by Hugh Hunter
Five hundred years have not dulled the brilliance of “The Mandrake”, written by the redoubtable Niccolo Machiavelli. In the play now running at Quintessence, Director Alexander Burns uses the translation of Wallace Shawn to produce a comedy that has as strange and superb a “happy ending” as you will ever see.
It is a straightforward tale of lust and seduction. Alan Brincks is splendid in the role of Callimaco, a wandering student bursting with passion for the beautiful Lucrezia. But Callimaco has two problems. Lucrezia is already married to an old goat of a lawyer, Nicia (Gregory Isaac). And Lucrezia herself is a perfectly pious lady of great virtue.
So Callimaco brings a team of schemers to his side. He contracts the services of an outrageous social parasite, Ligurio, played by Josh Carpenter who comically crouches and slithers all over the stage like one of the weasels from “The Wind in the Willows.”
Joining Ligurio are Siro (Connor Hammond), Callimaco’s fawning servant, and Sostrata (E. Ashley Izard), Lucrezia’s amoral mother. But the key player in the conquest plan is Brother Timothy (Sean Close), who presents a hysterical mix of venality and Christian apologetics.
The actors are a joy to watch, but the production also has the characteristic “spectacle” elements of Quintessence shows. Costume design (Jane Casanave), choreography (Janet Pilla Marini) and lighting (David Sexton) underscore all the spirited acting. Chestnut Hill composer David Cope frames the play with a musical prologue for a shepherd (Jahzeer Terrell) and a nymph (Anita Holland) and composes two fine choral pieces for the entire ensemble that comment on the action like a Greek chorus.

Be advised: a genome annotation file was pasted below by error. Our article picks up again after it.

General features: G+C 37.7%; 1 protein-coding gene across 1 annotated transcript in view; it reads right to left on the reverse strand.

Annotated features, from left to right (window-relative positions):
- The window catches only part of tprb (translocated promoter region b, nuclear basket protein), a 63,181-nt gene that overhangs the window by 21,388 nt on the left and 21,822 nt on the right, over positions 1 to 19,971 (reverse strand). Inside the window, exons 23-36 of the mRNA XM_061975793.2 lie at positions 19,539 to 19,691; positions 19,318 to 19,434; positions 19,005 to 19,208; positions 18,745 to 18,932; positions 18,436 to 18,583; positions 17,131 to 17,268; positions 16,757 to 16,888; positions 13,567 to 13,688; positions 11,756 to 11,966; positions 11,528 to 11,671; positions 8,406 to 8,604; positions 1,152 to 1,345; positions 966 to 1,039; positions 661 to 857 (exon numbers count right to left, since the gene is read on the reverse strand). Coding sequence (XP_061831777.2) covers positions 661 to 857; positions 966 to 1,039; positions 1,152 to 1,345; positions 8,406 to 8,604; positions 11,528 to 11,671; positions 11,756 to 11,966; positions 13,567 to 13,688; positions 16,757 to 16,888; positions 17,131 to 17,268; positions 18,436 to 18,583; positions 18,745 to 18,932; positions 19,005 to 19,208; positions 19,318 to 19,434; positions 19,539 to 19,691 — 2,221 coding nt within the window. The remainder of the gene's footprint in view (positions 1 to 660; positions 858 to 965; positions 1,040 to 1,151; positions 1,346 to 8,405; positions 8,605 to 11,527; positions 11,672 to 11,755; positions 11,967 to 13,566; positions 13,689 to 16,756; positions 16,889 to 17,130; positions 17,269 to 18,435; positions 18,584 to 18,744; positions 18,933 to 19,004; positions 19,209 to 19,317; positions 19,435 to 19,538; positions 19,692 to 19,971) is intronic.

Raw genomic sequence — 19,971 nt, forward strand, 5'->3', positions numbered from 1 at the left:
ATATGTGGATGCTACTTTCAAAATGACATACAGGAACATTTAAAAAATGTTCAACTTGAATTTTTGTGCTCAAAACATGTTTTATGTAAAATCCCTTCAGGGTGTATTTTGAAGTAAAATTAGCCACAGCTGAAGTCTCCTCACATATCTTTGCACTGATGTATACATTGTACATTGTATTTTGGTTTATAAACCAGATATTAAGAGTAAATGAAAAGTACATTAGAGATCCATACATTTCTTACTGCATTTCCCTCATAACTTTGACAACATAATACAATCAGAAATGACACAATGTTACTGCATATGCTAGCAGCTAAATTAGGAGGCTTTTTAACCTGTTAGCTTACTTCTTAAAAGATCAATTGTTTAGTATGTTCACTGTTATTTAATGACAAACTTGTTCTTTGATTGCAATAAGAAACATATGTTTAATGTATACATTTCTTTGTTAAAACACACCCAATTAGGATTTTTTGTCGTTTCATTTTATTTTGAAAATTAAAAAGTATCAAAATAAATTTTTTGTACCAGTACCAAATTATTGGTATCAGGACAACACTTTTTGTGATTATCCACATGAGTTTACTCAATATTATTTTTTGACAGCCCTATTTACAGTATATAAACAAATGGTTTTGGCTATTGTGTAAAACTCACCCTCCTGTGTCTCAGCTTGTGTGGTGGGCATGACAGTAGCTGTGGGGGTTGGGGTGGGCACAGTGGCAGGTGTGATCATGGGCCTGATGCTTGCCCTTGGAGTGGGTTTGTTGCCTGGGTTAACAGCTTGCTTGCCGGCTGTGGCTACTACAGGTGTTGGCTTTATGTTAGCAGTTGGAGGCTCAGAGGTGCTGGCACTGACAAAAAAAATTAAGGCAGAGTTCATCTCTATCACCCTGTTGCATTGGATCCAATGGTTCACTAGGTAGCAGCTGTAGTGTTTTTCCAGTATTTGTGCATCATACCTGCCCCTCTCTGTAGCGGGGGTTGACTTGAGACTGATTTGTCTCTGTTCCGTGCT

The opening act is well over an hour. As the plan for the conquest of Lucrezia expands, the play creates a great sense of anticipation. Yet Act Two is quite brief, and in its rush from anticipation to climax the very structure of “The Mandrake” seems to embody ingeniously the sex act itself.
The vividly individual characters in this show go well beyond the stock figures you see in typical Commedia dell’arte. Machiavelli’s satirical jabs at doctors, lawyers and clergymen are so graceful you scarcely notice them, and in many ways Machiavelli paves the way for Moliere’s high comedy.
Perhaps the character who comes closest to reflecting his viewpoint is the lovely Lucrezia (Emiley Kiser), who can only endure her marriage to Nicia by collapsing into Christian piety. But when Brother Timothy takes away her crutch, she quickly “converts” to life-affirming joy.
Thinkers in the modern era have argued that what sometimes passes for virtue is more like closet nihilism. (Nietzsche leaps to mind.) What makes Machiavelli different is his utter lack of angst about the matter. He so sincerely believes honest animal joy trumps morality that modern “swinger” types seem like prudes by comparison.
Quintessence is located at 7137 Germantown Ave. “The Mandrake” will run in repertory with “Romeo and Juliet” through Nov 8. Reservations available at 215-987-4450.